Photo: Jon Wells
Height: 6'3" Weight: 210
Bats/Throws: Right / Right
Born: 04/12/1981 in Higashiyamato, Japan
Nickname: Kuma ("bear")
Family: Wife Madoka, son Towa, daughters Uta and Rima
Acquired: Signed as a free agent (11/27/2017)
MLB Debut: 04/20/2012
Free Agent after: 2018 season
Iwakuma's Mariner career began badly, but not because of anything he did. After signing as a free agent out of Japan in 2012, he reported to camp and was essentially ignored by then-manager Eric Wedge. He'd been a star in the Japanese leagues, posting a cumulative 107-69, 3.25 mark in 11 seasons (50-26, 2.58 the immediately previous four) including an MVP and Sawamura Award (like the Cy Young over here) in 2008. Yet Wedge wouldn't give him the time of day, barely trotting him out to the mound for a couple innings here and there in the spring and then declaring that he would not be in the starting rotation, instead giving his spot to the never-successful-before-or-since Hector Noesi. Iwakuma was then the last Mariner to make his first appearance in a game that year, three weeks into the season, in a mopup relief role. Wedge refused to move him into the rotation until he had need of a fill-in in June. Once he did, Kuma went 8-4, 2.65 the rest of the way in 16 starts.
What Eric Wedge's problem was, we can only guess at, but Kuma took the mistreatment in stride and proceeded to be one of the Mariners' best pitchers for the next four years. In 2017, however, he was a victim of the injury epidemic and spent almost the entire season on the disabled list. Over the winter he had what they call a shoulder debridement procedure done and has been rehabbing ever since, getting to the point where he was throwing off a mound during spring training but not at a stage where he could pitch in a game. He projects to be ready to go sometime in May or early June, barring setbacks. He wants to be back ASAP, but recognizes the uncertainties of coming back from injury. “I feel better,” he said through an interpreter, “but at the same time, I feel some anxiety. I’m going to be honest, we’re all hoping for a full recovery, but you have to fight the situation and fear.”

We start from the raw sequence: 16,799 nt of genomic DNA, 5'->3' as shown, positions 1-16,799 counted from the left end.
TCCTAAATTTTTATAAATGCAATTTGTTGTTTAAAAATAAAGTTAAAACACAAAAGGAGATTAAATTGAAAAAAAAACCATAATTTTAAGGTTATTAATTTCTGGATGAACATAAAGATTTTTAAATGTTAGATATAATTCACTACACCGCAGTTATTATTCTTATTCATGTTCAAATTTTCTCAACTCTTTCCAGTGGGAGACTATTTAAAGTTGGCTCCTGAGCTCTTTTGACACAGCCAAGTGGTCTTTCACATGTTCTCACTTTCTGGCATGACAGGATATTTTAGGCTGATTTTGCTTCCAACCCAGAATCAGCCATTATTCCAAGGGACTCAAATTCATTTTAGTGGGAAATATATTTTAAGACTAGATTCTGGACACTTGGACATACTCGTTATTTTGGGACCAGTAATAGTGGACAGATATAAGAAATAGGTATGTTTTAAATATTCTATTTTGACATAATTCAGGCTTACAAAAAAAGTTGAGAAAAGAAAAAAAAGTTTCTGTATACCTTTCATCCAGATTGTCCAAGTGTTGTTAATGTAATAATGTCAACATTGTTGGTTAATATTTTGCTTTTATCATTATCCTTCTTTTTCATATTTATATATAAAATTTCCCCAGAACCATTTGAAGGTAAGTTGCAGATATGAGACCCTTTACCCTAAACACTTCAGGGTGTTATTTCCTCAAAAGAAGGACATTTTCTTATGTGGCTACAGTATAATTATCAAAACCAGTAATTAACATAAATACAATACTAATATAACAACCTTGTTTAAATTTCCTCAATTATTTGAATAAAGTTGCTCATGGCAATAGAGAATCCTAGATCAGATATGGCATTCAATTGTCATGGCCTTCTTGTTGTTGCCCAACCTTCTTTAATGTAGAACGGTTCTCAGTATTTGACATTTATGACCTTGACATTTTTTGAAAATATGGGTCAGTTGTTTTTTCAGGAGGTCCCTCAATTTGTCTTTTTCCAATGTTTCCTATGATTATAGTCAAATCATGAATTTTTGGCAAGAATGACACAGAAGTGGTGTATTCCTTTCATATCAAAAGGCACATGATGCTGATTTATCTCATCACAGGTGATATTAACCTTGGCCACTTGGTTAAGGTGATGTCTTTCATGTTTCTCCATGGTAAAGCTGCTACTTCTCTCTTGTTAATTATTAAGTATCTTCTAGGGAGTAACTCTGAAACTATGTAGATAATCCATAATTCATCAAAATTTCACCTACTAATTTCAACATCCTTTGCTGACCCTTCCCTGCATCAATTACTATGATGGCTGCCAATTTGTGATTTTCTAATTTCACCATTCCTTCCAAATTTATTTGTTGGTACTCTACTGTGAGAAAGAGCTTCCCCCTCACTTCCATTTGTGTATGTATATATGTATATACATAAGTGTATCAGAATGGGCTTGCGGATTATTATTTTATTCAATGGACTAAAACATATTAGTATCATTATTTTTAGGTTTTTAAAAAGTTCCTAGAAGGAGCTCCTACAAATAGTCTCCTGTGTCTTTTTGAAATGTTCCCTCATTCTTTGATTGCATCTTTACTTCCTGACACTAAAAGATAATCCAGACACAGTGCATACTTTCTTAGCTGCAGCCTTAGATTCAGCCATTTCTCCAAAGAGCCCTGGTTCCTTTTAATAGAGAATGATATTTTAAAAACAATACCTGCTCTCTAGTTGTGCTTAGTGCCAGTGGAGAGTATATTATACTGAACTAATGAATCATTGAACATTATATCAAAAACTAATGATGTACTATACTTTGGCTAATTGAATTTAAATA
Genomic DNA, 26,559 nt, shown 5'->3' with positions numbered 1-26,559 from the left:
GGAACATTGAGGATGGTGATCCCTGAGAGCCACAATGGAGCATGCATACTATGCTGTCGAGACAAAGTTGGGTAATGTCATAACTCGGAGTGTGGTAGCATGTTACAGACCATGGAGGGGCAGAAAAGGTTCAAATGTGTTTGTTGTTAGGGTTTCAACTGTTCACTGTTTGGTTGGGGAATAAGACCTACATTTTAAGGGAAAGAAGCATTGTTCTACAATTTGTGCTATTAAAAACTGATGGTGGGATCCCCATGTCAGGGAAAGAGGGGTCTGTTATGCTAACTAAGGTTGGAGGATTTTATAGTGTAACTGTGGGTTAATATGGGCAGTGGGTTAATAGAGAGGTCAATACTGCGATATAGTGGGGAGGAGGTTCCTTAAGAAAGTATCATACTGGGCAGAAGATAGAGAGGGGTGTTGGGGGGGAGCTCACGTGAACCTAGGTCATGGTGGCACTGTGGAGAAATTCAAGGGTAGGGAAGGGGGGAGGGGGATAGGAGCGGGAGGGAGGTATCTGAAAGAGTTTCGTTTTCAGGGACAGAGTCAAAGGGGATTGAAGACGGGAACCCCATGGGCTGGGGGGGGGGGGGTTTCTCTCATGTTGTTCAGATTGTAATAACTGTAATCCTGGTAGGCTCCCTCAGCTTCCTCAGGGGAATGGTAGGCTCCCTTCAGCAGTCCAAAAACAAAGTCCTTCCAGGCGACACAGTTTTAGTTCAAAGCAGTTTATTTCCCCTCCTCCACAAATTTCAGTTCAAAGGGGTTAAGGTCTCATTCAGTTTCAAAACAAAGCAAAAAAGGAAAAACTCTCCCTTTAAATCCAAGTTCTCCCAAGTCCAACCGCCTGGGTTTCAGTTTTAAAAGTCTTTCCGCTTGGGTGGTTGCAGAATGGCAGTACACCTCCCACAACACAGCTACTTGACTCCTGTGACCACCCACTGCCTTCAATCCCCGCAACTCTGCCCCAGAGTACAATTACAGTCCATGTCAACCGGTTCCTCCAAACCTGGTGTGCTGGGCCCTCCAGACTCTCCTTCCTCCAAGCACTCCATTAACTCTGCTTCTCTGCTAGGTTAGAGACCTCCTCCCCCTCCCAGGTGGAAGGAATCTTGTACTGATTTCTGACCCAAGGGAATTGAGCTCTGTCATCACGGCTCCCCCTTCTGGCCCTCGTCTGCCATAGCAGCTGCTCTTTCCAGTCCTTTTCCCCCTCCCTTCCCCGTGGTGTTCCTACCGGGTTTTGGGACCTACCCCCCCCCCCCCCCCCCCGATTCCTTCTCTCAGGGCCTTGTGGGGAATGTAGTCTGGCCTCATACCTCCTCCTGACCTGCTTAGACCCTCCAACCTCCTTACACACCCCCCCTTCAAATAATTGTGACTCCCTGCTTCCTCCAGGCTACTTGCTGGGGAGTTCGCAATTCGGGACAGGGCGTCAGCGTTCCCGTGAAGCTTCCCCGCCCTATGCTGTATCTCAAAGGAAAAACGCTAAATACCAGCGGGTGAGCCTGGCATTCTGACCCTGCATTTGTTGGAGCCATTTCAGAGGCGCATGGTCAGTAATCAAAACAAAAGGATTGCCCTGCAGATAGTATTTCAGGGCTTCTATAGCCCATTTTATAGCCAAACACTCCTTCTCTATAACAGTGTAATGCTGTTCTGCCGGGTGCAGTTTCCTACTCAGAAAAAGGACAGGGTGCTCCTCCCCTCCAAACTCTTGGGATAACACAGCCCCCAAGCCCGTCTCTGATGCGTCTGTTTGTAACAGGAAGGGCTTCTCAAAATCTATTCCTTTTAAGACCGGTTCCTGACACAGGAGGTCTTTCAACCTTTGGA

The M's offered to bring him back on a minor-league contract this season, and Kuma was quick to accept. "I didn’t think about signing with any other teams,” he said. “This is the team I want to play for. This is the city I want to play for. And these are the teammates I want. And [Seattle fans] are the fans I want to play in front of. When the Mariners offered me the invitation, I was very excited to get that chance again. I need to pay it back and make up for the loss and the work that I didn’t put in last year."
We were hoping to see Iwakuma back on the hill at Safeco Field this summer, but his recovery has been slow going. What his future holds is anyone's guess, but we wish him the best, be it here in Seattle or elsewhere.